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The Determinants of Banks' Liquidity Buffers in Central America

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  • Corinne Delechat
  • Camila Henao Arbelaez
  • Priscilla S. Muthoora
  • Svetlana Vtyurina
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    Abstract

    Banks’ liquidity holdings are comfortably above legal or prudential requirements in most Central American countries. While good for financial stability, high systemic liquidity may nonetheless hinder monetary policy transmission and financial markets development. Using a panel of about 100 commercial banks from the region, we find that the demand for precautionary liquidity buffers is associated with measures of bank size, profitability, capitalization, and financial development. Deposit dollarization is also associated with higher liquidity, reinforcing the monetary policy and market development challenges in highly dollarized economies. Improvements in supervision and measures to promote dedollarization, including developing local currency capital markets, would help enhance financial systems’ efficiency and promote intermediation in the region.

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    Bibliographic Info

    Paper provided by International Monetary Fund in its series IMF Working Papers with number 12/301.

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    Length: 43
    Date of creation: 21 Dec 2012
    Date of revision:
    Handle: RePEc:imf:imfwpa:12/301

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    Related research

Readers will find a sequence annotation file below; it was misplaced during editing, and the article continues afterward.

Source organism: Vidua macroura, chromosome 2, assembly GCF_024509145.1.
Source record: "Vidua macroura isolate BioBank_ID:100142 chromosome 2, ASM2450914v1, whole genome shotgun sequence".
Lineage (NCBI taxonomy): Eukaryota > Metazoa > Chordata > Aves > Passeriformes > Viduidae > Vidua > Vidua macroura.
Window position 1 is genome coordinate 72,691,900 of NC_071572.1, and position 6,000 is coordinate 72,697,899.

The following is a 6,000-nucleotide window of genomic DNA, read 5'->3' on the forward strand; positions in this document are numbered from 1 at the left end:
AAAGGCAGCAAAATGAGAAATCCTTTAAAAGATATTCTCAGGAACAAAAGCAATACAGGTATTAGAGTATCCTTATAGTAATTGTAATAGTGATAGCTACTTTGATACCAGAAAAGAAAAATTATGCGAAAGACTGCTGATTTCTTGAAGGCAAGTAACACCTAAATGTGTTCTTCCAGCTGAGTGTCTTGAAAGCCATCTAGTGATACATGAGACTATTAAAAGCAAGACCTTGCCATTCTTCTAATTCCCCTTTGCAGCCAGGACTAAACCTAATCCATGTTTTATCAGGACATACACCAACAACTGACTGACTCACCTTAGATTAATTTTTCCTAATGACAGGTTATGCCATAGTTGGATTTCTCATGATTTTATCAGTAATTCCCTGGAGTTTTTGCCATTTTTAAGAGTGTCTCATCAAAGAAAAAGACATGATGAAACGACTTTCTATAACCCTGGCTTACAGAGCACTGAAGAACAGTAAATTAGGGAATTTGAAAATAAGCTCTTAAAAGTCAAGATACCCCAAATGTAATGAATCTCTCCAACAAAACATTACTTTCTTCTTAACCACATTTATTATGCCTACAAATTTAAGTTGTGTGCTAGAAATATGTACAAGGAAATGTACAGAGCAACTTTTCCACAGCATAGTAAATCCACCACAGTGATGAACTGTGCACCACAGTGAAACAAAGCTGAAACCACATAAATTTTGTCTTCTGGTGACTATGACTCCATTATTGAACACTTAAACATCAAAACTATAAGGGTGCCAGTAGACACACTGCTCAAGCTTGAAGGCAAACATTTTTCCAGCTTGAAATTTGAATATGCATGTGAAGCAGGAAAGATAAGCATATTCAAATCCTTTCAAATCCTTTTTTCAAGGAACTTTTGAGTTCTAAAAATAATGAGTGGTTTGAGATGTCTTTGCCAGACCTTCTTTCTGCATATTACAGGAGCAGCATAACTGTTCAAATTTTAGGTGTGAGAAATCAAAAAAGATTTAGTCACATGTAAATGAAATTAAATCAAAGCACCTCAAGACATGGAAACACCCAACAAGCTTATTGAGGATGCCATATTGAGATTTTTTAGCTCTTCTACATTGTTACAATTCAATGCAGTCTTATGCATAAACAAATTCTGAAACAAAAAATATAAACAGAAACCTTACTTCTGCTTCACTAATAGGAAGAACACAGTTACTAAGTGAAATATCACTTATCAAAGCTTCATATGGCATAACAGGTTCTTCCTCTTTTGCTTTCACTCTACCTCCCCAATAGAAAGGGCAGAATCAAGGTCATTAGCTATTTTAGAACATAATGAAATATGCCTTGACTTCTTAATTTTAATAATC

Keywords: Banking systems; Central America; Liquidity; Commercial banks; Cross country analysis; bank liquidity; credit; dollarization; excess liquidity; foreign banks; bank size; net interest margin; banking crisis; financial safety net; reserve ratio; reserve requirement; bank ownership; deposit insurance; liquidity ratio; bank deposits; interbank market; banking crises; liquid asset; banking supervision; private bank; banking firm; bank failures; bank assets; banking regulation; banks � assets; bank laws; banking sectors; bank balance sheets; bank runs; propensity to save; banking models; reserve account; banks assets; banking system assets; foreign currency deposit; macroeconomic stabilization; bank for international settlements; balance sheet growth; domestic liquidity; consolidated supervision; prudential requirement; state bank; bank transactions; bank reserves; macroeconomic stability; banks � balance sheet; deposit insurance scheme;

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    1. Agenor, Pierre-Richard & Aizenman, Joshua & Hoffmaister, Alexander, 2000. "The credit crunch in East Asia : what can bank excess liquid assets tell us ?," Policy Research Working Paper Series 2483, The World Bank.
    2. Arellano, Manuel & Bond, Stephen, 1991. "Some Tests of Specification for Panel Data: Monte Carlo Evidence and an Application to Employment Equations," Review of Economic Studies, Wiley Blackwell, vol. 58(2), pages 277-97, April.
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    10. Enrica Detragiache & Thierry Tressel & Poonam Gupta, 2008. "Foreign Banks in Poor Countries: Theory and Evidence," Journal of Finance, American Finance Association, vol. 63(5), pages 2123-2160, October.
    11. Carmen M. Reinhart & Kenneth S. Rogoff & Miguel A. Savastano, 2014. "Addicted to Dollars," Annals of Economics and Finance, Society for AEF, vol. 15(1), pages 1-50, May.
    12. Dinger, Valeriya, 2009. "Do foreign-owned banks affect banking system liquidity risk?," Journal of Comparative Economics, Elsevier, vol. 37(4), pages 647-657, December.
    13. Santomero, Anthony M, 1984. "Modeling the Banking Firm: A Survey," Journal of Money, Credit and Banking, Blackwell Publishing, vol. 16(4), pages 576-602, November.
    14. Andreas Jobst & Laura Valderrama & Ivan Guerra & Hemant Shah, 2007. "Public Debt Markets in Central America, Panama, and the Dominican Republic," IMF Working Papers 07/147, International Monetary Fund.
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